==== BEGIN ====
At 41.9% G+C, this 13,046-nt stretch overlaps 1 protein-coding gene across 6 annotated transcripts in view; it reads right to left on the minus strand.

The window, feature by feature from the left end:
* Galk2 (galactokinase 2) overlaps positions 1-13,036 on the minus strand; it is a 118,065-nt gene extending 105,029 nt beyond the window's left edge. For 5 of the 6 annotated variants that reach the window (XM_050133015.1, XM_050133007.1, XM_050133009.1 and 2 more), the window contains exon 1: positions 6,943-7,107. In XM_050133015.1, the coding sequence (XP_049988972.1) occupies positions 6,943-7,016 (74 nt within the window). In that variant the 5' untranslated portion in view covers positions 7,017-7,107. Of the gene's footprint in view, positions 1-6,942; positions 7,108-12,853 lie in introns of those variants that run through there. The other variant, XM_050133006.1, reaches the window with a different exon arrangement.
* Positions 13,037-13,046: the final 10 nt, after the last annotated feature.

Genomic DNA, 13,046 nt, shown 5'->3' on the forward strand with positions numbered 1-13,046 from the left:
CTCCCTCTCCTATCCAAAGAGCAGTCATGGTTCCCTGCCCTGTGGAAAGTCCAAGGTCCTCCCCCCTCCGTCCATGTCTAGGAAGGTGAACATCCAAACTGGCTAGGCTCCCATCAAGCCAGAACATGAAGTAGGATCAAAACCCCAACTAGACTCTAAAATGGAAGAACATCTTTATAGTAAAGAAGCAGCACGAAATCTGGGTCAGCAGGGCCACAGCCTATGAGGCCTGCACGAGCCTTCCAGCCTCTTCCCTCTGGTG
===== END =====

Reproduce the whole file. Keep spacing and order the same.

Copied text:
At 41.9% G+C, this 13,046-nt stretch overlaps 1 protein-coding gene across 6 annotated transcripts in view; it reads right to left on the minus strand.

The window, feature by feature from the left end:
* Galk2 (galactokinase 2) overlaps positions 1-13,036 on the minus strand; it is a 118,065-nt gene extending 105,029 nt beyond the window's left edge. For 5 of the 6 annotated variants that reach the window (XM_050133015.1, XM_050133007.1, XM_050133009.1 and 2 more), the window contains exon 1: positions 6,943-7,107. In XM_050133015.1, the coding sequence (XP_049988972.1) occupies positions 6,943-7,016 (74 nt within the window). In that variant the 5' untranslated portion in view covers positions 7,017-7,107. Of the gene's footprint in view, positions 1-6,942; positions 7,108-12,853 lie in introns of those variants that run through there. The other variant, XM_050133006.1, reaches the window with a different exon arrangement.
* Positions 13,037-13,046: the final 10 nt, after the last annotated feature.

Genomic DNA, 13,046 nt, shown 5'->3' on the forward strand with positions numbered 1-13,046 from the left:
CTCCCTCTCCTATCCAAAGAGCAGTCATGGTTCCCTGCCCTGTGGAAAGTCCAAGGTCCTCCCCCCTCCGTCCATGTCTAGGAAGGTGAACATCCAAACTGGCTAGGCTCCCATCAAGCCAGAACATGAAGTAGGATCAAAACCCCAACTAGACTCTAAAATGGAAGAACATCTTTATAGTAAAGAAGCAGCACGAAATCTGGGTCAGCAGGGCCACAGCCTATGAGGCCTGCACGAGCCTTCCAGCCTCTTCCCTCTGGTG